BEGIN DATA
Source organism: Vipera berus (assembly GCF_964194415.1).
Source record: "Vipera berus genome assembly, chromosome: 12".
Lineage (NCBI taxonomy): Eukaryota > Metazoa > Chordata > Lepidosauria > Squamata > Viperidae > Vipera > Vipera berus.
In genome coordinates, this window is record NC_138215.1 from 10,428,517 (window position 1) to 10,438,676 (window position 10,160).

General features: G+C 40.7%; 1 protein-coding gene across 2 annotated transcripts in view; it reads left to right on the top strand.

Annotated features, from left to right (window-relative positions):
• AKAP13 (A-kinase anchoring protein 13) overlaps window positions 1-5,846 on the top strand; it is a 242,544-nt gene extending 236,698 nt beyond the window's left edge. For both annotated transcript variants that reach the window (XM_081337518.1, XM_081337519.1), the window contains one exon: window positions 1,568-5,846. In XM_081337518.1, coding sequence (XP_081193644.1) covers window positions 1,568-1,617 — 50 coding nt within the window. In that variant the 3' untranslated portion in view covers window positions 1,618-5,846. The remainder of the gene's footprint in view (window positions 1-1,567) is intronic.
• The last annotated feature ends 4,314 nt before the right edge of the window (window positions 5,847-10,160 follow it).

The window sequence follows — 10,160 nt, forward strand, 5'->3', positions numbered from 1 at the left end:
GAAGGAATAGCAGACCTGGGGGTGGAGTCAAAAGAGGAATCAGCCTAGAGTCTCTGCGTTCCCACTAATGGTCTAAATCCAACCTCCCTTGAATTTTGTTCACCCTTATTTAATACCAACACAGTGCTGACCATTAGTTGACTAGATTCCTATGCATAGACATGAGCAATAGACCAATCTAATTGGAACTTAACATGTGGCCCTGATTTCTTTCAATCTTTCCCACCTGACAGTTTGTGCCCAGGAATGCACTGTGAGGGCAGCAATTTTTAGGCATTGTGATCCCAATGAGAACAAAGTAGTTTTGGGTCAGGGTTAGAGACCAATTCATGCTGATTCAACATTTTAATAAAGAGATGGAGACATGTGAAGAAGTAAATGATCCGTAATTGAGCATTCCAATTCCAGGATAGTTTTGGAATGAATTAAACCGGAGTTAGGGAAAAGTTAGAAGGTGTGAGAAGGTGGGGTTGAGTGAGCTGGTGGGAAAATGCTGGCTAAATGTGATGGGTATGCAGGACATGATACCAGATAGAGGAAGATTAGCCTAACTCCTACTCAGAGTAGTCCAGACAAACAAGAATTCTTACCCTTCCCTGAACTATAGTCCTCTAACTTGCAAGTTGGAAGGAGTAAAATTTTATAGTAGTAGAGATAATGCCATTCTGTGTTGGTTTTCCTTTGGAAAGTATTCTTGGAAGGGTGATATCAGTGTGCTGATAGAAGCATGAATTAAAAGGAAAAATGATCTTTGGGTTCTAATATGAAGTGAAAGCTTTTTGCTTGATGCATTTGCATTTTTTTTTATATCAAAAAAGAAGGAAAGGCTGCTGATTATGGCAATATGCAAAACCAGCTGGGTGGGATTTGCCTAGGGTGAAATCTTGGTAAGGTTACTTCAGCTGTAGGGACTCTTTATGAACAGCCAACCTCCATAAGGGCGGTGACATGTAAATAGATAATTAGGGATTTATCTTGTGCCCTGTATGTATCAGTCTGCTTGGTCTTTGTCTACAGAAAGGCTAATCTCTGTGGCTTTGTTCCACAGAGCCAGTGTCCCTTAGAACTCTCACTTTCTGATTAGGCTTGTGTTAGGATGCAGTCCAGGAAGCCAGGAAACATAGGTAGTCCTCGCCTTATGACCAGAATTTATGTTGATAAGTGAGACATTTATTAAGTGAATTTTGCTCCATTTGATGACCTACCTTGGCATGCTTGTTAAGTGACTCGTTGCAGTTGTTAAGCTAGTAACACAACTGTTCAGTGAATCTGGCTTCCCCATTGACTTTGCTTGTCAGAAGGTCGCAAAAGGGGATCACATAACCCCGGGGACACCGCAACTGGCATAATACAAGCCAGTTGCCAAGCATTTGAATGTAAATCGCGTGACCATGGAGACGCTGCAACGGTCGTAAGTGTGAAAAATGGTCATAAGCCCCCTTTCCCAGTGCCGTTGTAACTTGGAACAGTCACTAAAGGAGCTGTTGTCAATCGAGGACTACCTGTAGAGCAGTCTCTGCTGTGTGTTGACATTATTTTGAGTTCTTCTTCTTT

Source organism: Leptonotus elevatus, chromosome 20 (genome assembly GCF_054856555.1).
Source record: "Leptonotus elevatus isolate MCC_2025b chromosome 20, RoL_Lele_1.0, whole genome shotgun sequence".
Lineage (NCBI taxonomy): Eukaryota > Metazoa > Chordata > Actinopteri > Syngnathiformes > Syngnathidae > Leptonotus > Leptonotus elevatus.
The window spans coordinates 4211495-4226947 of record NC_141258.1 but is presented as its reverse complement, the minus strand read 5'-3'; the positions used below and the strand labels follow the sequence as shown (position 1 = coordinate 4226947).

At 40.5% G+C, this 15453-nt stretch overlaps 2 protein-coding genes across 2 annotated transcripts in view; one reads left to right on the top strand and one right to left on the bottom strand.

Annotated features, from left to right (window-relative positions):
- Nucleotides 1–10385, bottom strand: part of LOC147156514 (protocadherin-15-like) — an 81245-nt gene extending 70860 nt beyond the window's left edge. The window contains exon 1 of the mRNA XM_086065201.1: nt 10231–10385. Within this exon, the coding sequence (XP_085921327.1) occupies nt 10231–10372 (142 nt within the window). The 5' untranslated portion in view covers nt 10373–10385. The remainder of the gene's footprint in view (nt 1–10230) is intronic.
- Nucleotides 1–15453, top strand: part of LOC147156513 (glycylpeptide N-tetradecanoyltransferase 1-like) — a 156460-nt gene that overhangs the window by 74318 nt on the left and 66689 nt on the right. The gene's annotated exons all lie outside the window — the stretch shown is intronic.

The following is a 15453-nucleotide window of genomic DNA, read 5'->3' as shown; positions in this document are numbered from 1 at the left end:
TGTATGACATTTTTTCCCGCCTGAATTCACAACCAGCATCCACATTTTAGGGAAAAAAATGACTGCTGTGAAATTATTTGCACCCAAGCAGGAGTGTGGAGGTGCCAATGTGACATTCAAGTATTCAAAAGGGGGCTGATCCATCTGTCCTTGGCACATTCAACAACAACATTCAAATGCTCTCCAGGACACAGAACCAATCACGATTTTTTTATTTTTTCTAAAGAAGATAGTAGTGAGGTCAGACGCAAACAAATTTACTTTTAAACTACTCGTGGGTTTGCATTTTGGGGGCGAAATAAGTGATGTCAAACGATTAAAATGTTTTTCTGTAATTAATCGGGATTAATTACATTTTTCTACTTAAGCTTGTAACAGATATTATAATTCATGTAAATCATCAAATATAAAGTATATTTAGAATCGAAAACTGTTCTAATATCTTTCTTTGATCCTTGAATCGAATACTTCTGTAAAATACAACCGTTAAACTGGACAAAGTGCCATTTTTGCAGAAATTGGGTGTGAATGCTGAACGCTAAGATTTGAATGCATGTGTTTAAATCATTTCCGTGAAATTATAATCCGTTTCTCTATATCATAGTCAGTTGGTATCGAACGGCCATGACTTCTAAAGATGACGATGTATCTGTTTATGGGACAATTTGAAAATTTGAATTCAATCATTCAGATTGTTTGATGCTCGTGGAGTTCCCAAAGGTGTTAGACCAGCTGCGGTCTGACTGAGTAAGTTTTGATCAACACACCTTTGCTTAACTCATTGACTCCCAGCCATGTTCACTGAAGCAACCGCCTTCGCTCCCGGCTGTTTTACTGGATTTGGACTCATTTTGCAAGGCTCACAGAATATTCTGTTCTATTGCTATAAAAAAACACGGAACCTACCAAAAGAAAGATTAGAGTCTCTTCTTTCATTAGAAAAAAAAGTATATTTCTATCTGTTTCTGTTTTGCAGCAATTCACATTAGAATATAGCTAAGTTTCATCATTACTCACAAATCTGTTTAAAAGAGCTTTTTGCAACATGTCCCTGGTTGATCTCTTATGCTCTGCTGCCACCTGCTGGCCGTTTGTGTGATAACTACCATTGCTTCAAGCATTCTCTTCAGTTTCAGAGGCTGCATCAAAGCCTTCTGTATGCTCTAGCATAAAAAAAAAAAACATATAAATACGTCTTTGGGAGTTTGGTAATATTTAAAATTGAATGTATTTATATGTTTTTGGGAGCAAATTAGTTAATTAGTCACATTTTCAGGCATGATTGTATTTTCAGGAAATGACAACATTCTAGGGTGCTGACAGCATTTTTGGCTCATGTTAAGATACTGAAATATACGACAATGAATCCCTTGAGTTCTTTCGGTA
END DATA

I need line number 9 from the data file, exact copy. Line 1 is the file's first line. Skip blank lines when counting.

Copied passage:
The window sequence follows — 10,160 nt, forward strand, 5'->3', positions numbered from 1 at the left end: